Labour shortages despite economic climate

HIGH REWARDS: There is a need for greater efforts to attract people, particularly the young, into the North Sea industry
HIGH REWARDS: There is a need for greater efforts to attract people, particularly the young, into the North Sea industry

The Scottish and UK economies have gone through a very difficult period since the financial crisis first hit in 2008. We have had nearly five years of little or no economic growth.

One of the few bright spots has been the North Sea oil and gas industry, which is currently experiencing a new boom, as Energy readers of course know.

Although production has been declining at alarming rates, there is currently a high level of development activity which should continue until at least 2017.

The Scottish north-east, and Aberdeen in particular, is clearly benefiting from this good fortune. As a result, most of the local economic indicators are much better than those for the rest of Scotland and the UK.

Earnings in the offshore industry are very high. Unemployment in many parts of the country is also very high. Therefore there should be no problems in recruiting people to work in the sector, though there obviously are, which surprises me.

Subsea UK recently stated that there was a shortage of about 10,000 skilled people in the North Sea alone.

I would have thought that in the present economic climate many people would want to work in the industry but that does not seem to be the case.

I read recently that there had been 700 applications for one job in a coffee shop in London. Why does that not seem to be happening in the oil and gas industry?

The recruitment firm Hays produces an excellent annual Oil and Gas Global Salary Guide, which Energy reviews. The 2013 edition gives an annual average for people working in the industry in the UK of $93,400 last year, which is equivalent to about £81,200.

The UK Government also publishes an Annual Survey of Hours and Earnings (ASHE), which includes statistics for every local authority area in the country. The 2011 average for Aberdeen City was about £24,000 per person and for Aberdeenshire £22,600.

In other words, annual salaries/wages in the oil and gas industry are more than three times the local averages. Indeed, the multiple must be even higher because the local averages include people working in the industry.

Why, therefore, are more people not choosing to work in oil and gas? It could be argued that relatively high house prices in the north-east are a deterrent and there must be some truth in that. However, many of the jobs are offshore.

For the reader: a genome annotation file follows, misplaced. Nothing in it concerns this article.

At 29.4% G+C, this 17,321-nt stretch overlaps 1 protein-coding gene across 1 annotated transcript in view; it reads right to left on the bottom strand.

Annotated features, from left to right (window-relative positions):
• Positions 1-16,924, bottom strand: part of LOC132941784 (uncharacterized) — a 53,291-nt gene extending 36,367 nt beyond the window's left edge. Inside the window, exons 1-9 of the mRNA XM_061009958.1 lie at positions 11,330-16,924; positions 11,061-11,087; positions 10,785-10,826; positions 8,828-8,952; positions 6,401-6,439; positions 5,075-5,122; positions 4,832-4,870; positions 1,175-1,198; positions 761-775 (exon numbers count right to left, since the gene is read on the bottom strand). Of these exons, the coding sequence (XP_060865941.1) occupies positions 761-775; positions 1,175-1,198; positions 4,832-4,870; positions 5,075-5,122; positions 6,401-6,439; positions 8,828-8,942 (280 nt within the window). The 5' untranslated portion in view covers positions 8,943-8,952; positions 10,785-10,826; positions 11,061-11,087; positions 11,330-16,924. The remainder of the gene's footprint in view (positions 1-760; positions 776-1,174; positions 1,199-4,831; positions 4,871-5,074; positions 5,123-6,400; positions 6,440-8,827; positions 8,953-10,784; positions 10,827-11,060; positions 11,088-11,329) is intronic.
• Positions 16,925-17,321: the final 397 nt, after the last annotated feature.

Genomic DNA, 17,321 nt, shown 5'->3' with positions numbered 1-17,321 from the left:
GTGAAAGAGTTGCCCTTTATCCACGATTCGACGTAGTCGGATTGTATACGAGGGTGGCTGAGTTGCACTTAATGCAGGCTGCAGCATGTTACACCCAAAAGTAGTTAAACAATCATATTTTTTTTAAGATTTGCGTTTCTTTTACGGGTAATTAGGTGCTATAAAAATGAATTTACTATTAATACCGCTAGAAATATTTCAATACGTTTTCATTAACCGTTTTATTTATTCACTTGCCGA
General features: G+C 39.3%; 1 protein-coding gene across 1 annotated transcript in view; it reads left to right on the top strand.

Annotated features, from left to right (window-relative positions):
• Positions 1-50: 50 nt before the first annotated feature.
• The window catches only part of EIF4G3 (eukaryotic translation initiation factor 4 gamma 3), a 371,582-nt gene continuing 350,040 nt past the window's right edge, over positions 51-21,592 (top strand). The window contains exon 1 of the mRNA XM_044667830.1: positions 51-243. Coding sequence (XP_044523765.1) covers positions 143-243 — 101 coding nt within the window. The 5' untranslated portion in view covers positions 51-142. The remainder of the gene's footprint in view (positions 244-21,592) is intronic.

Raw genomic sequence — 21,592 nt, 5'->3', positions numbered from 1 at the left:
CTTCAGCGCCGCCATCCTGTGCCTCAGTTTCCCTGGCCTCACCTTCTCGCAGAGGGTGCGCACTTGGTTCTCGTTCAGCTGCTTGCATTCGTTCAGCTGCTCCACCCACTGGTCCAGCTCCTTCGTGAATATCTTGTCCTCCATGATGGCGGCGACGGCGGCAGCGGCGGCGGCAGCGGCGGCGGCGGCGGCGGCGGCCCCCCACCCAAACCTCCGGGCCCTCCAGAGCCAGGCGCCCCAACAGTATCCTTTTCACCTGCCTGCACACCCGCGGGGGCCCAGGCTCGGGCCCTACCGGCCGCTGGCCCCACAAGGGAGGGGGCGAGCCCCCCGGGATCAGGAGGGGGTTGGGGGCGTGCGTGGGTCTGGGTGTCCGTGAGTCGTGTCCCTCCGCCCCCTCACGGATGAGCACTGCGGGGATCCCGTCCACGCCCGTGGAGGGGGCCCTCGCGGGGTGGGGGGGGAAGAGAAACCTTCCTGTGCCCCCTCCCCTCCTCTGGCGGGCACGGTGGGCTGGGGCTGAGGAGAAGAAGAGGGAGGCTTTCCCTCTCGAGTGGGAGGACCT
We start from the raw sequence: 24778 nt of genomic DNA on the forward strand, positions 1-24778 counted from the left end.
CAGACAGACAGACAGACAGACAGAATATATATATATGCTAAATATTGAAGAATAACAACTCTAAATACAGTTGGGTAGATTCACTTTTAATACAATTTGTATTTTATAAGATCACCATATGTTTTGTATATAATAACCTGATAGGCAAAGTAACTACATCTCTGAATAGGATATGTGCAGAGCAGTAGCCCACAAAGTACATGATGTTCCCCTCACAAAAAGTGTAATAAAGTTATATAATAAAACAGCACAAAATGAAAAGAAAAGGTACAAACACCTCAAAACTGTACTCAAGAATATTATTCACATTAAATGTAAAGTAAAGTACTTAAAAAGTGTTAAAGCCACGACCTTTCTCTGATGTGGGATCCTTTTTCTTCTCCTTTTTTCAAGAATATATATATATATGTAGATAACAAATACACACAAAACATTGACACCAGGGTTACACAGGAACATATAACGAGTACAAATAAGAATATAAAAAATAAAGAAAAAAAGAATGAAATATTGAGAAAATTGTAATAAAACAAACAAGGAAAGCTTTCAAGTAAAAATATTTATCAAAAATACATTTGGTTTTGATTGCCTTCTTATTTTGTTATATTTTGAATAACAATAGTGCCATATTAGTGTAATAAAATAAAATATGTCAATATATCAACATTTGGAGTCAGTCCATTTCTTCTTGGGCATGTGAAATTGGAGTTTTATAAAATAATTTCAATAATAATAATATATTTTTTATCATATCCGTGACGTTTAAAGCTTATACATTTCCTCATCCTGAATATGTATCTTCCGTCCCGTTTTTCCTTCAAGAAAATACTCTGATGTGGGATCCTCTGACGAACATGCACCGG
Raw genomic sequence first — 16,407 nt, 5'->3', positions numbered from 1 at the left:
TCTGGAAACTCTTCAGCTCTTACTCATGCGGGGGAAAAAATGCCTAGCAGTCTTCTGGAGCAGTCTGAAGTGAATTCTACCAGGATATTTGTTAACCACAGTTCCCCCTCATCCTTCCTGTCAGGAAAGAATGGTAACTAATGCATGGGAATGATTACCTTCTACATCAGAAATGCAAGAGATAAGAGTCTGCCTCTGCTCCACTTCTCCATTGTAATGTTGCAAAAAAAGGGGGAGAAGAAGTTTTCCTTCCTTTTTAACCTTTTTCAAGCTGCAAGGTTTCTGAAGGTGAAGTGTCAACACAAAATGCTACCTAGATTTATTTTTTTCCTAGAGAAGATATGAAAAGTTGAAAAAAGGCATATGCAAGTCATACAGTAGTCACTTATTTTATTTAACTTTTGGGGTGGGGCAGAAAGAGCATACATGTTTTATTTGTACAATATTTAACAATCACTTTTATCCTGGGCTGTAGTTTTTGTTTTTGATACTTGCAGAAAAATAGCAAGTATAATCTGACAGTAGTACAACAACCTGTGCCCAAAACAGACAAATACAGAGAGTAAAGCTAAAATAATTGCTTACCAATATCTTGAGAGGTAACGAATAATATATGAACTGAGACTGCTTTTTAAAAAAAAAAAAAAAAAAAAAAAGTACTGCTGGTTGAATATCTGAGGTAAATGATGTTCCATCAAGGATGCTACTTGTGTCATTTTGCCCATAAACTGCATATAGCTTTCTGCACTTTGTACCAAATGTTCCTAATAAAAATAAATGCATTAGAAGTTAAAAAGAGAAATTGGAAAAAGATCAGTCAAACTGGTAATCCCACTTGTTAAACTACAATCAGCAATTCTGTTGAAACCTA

Anyone who visits Aberdeen airport or railway station will know that many offshore workers do not live locally. Their local unemployment levels are much higher than in the north-east so I would have expected much more interest from other parts of the UK.

The Hays survey gives the worldwide average as $87,300, which was +8.5% higher than the previous year. The US average was $124,100 and Norway $152,600, compared with $93,400 in the UK industry. In that context, therefore, UK salaries seem relatively low.

Indeed, the Hays report states that “a brain drain of professionals overseas continues to take its toll on the UK talent pool in general. The relatively low salary levels in the UK clearly contribute to this effect and it will take further significant rises domestically before we see the trend reversing.”

The salary levels may be relatively low in comparison with Norway and the US but they are very high in comparison with other industries in the UK – with the exception of the chosen few in our banks, of course.

It could also be argued that there is a short-term problem related to training but the UK recession dates back five years to 2008, which is surely long enough to boost training programmes. Opito and other bodies are very active but there does seem to be a need for greater efforts to attract people, particularly the young, into the North Sea industry.

It has suffered in the past from the cycles in activity levels, which in turn were largely a consequence of big fluctuations in oil prices. Some people have been understandably deterred because of the lack of long-term career prospects.

In the present economic climate, however, there must be a huge potential labour pool in the UK. Opito and the others have a vital role to play in terms of translating that into a skilled labour force for the industry.

Tony Mackay is the MD of energy economists Mackay Consultants